Performance

Follow these tips to get the best out of your programs, both in speed and memory terms.

Premature optimization

Donald Knuth once said:

We should forget about small efficiencies, say about 97% of the time: premature optimization is the root of all evil. Yet we should not pass up our opportunities in that critical 3%.

However, if you are writing a program and you realize that writing a semantically equivalent, faster version involves just minor changes, you shouldn't miss that opportunity.

And always be sure to profile your program to learn what its bottlenecks are. For profiling, on Mac OSX you can use Instruments Time Profiler, which comes with XCode. On Linux, a program that can profile C/C++ programs, like gprof, should work.

Make sure to always profile programs by compiling or running them with the --release flag, which turns on optimizations.

Avoiding memory allocations

One of the best optimizations you can do in a program is avoiding extra/useless memory allocation. A memory allocation happens when you create an instance of a class, which ends up allocating heap memory. Creating an instance of a struct uses stack memory and doesn't incur a performance penalty. If you don't know the difference between stack and heap memory, be sure to read this.

Allocating heap memory is slow, and it puts more pressure on the Garbage Collector (GC) as it will later have to free that memory.

There are several ways to avoid heap memory allocations. The standard library is designed in a way to help you do that.

Don't create intermediate strings when writing to an IO

To print a number to the standard output you write:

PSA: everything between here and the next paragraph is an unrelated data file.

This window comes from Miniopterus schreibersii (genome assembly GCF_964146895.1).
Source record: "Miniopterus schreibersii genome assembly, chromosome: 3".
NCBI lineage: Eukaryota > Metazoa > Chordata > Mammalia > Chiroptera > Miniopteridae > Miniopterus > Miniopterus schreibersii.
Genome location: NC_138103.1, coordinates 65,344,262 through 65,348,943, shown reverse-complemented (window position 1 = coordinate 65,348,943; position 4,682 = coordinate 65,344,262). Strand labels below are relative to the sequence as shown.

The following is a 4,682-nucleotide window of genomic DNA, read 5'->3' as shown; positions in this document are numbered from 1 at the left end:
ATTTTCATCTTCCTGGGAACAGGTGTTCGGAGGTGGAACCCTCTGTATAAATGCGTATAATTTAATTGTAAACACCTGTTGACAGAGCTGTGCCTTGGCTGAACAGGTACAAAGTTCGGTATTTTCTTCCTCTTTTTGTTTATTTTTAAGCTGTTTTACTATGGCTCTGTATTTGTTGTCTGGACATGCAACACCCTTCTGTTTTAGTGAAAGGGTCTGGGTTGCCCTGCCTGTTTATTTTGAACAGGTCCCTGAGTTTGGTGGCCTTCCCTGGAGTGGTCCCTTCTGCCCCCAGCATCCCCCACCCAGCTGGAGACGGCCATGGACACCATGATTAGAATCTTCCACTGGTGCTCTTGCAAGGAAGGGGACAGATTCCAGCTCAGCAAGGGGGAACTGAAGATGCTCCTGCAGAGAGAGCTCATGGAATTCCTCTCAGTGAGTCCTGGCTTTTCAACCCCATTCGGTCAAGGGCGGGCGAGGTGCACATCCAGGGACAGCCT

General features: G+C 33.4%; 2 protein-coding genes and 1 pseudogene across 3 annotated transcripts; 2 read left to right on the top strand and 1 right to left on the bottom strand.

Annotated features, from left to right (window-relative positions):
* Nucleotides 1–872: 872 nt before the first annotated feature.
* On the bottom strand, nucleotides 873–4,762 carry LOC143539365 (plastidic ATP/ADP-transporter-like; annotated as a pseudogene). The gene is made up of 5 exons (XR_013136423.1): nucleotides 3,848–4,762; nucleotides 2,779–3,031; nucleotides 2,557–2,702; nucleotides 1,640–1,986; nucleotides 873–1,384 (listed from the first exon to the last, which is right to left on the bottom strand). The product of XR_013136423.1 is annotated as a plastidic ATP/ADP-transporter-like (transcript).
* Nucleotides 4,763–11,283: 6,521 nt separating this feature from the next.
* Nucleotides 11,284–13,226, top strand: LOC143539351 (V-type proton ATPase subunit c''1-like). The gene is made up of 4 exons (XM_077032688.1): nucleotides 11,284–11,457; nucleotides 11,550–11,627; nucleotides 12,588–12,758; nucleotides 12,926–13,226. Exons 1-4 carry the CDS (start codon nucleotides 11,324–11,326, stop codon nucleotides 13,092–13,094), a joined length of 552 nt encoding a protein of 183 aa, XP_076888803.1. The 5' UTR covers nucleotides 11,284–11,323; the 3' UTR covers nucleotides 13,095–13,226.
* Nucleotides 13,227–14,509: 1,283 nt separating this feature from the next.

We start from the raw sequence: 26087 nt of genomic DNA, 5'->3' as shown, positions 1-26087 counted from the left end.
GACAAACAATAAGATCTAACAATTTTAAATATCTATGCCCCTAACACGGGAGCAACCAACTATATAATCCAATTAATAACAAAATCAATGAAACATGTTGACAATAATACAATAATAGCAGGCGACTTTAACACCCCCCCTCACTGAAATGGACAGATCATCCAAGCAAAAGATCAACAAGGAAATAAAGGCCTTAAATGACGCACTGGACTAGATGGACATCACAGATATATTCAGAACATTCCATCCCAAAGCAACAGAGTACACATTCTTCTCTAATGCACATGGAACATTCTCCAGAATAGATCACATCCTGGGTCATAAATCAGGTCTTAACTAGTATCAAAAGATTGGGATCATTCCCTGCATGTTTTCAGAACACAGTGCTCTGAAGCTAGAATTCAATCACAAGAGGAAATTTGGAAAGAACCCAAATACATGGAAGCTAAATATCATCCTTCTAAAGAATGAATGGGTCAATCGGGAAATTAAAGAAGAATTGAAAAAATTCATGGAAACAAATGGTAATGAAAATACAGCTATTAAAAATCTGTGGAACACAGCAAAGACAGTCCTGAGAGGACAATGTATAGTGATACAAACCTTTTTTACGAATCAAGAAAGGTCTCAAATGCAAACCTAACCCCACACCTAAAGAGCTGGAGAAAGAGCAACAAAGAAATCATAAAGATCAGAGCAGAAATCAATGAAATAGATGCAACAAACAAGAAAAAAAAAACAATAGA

puts 123

In many programming languages what will happen is that to_s, or a similar method for converting the object to its string representation, will be invoked, and then that string will be written to the standard output. This works, but it has a flaw: it creates an intermediate string, in heap memory, only to write it and then discard it. This, involves a heap memory allocation and gives a bit of work to the GC.

In Crystal, puts will invoke to_s(io) on the object, passing it the IO to which the string representation should be written.

So, you should never do this:

puts 123.to_s

as it will create an intermediate string. Always append an object directly to an IO.

When writing custom types, always be sure to override to_s(io), not to_s, and avoid creating intermediate strings in that method. For example:

class MyClass
  # Good
  def to_s(io)
    # appends "1, 2" to IO without creating intermediate strings
    x = 1
    y = 2
    io << x << ", " << y
  end

  # Bad
  def to_s(io)
    x = 1
    y = 2
    # using a string interpolation creates an intermediate string.
    # this should be avoided
    io << "#{x}, #{y}"
  end
end

This philosophy of appending to an IO instead of returning an intermediate string is present in other APIs, such as in the JSON and YAML APIs, where one needs to define to_json(io) and to_yaml(io) methods to write this data directly to an IO. You should use this strategy in your API definitions too.

Let's compare the times:

# io_benchmark.cr
require "benchmark"

io = IO::Memory.new

Benchmark.ips do |x|
  x.report("without to_s") do
    io << 123
    io.clear
  end

  x.report("with to_s") do
    io << 123.to_s
    io.clear
  end
end

Output:

$ crystal run --release io_benchmark.cr
without to_s  77.11M ( 12.97ns) (± 1.05%)       fastest
   with to_s  18.15M ( 55.09ns) (± 7.99%)  4.25× slower

Always remember that it's not just the time that has improved: memory usage is also decreased.

Avoid creating temporary objects over and over

Consider this program:

lines_with_language_reference = 0
while line = gets
  if ["crystal", "ruby", "java"].any? { |string| line.includes?(string) }
    lines_with_language_reference += 1
  end
end
puts "Lines that mention crystal, ruby or java: #{lines_with_language_reference}"